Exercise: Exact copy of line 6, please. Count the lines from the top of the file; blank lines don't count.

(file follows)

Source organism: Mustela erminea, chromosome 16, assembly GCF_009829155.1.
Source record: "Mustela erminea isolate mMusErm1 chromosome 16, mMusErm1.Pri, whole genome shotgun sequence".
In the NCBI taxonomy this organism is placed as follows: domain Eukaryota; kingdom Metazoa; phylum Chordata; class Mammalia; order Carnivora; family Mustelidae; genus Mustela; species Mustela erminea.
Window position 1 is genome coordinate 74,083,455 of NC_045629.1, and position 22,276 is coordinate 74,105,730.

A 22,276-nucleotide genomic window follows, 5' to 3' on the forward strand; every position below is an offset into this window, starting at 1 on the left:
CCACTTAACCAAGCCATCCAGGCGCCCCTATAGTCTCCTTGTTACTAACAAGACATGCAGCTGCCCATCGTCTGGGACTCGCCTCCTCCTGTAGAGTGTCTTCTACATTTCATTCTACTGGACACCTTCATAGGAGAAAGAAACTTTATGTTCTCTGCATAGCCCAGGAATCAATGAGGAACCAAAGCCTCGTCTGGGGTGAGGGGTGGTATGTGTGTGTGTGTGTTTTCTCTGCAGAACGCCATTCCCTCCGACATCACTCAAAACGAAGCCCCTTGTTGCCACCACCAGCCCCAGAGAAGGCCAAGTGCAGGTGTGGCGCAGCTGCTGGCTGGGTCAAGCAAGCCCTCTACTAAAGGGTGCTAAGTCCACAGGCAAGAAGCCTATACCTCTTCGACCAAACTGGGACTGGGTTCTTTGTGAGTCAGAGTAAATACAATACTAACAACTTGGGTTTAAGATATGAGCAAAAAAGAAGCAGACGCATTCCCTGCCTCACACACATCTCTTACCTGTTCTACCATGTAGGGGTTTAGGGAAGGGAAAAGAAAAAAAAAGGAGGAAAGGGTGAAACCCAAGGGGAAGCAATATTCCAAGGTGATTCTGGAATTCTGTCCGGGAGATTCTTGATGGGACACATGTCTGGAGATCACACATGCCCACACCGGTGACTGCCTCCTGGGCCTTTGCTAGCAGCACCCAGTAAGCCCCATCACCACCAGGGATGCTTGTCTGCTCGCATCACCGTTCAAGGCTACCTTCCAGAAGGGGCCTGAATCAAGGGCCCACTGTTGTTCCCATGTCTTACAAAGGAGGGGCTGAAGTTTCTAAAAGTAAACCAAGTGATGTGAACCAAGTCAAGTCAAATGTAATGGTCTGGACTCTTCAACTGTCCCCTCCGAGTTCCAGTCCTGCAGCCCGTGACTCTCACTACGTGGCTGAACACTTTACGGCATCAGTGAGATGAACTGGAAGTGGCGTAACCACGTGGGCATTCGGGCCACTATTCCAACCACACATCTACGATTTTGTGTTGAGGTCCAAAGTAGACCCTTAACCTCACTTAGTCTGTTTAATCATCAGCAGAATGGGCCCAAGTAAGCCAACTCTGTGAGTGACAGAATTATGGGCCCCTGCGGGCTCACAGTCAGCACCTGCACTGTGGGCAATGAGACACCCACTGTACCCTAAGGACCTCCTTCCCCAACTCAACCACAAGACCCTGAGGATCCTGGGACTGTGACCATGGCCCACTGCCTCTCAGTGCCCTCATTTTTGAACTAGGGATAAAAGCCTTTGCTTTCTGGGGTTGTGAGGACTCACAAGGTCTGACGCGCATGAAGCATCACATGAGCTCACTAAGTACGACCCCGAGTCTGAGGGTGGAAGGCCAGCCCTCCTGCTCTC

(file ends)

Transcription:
CCACTTAACCAAGCCATCCAGGCGCCCCTATAGTCTCCTTGTTACTAACAAGACATGCAGCTGCCCATCGTCTGGGACTCGCCTCCTCCTGTAGAGTGTCTTCTACATTTCATTCTACTGGACACCTTCATAGGAGAAAGAAACTTTATGTTCTCTGCATAGCCCAGGAATCAATGAGGAACCAAAGCCTCGTCTGGGGTGAGGGGTGGTATGTGTGTGTGTGTGTTTTCTCTGCAGAACGCCATTCCCTCCGACATCACTCAAAACGAAGCCCCTTGTTGCCACCACCAGCCCCAGAGAAGGCCAAGTGCAGGTGTGGCGCAGCTGCTGGCTGGGTCAAGCAAGCCCTCTACTAAAGGGTGCTAAGTCCACAGGCAAGAAGCCTATACCTCTTCGACCAAACTGGGACTGGGTTCTTTGTGAGTCAGAGTAAATACAATACTAACAACTTGGGTTTAAGATATGAGCAAAAAAGAAGCAGACGCATTCCCTGCCTCACACACATCTCTTACCTGTTCTACCATGTAGGGGTTTAGGGAAGGGAAAAGAAAAAAAAAGGAGGAAAGGGTGAAACCCAAGGGGAAGCAATATTCCAAGGTGATTCTGGAATTCTGTCCGGGAGATTCTTGATGGGACACATGTCTGGAGATCACACATGCCCACACCGGTGACTGCCTCCTGGGCCTTTGCTAGCAGCACCCAGTAAGCCCCATCACCACCAGGGATGCTTGTCTGCTCGCATCACCGTTCAAGGCTACCTTCCAGAAGGGGCCTGAATCAAGGGCCCACTGTTGTTCCCATGTCTTACAAAGGAGGGGCTGAAGTTTCTAAAAGTAAACCAAGTGATGTGAACCAAGTCAAGTCAAATGTAATGGTCTGGACTCTTCAACTGTCCCCTCCGAGTTCCAGTCCTGCAGCCCGTGACTCTCACTACGTGGCTGAACACTTTACGGCATCAGTGAGATGAACTGGAAGTGGCGTAACCACGTGGGCATTCGGGCCACTATTCCAACCACACATCTACGATTTTGTGTTGAGGTCCAAAGTAGACCCTTAACCTCACTTAGTCTGTTTAATCATCAGCAGAATGGGCCCAAGTAAGCCAACTCTGTGAGTGACAGAATTATGGGCCCCTGCGGGCTCACAGTCAGCACCTGCACTGTGGGCAATGAGACACCCACTGTACCCTAAGGACCTCCTTCCCCAACTCAACCACAAGACCCTGAGGATCCTGGGACTGTGACCATGGCCCACTGCCTCTCAGTGCCCTCATTTTTGAACTAGGGATAAAAGCCTTTGCTTTCTGGGGTTGTGAGGACTCACAAGGTCTGACGCGCATGAAGCATCACATGAGCTCACTAAGTACGACCCCGAGTCTGAGGGTGGAAGGCCAGCCCTCCTGCTCTC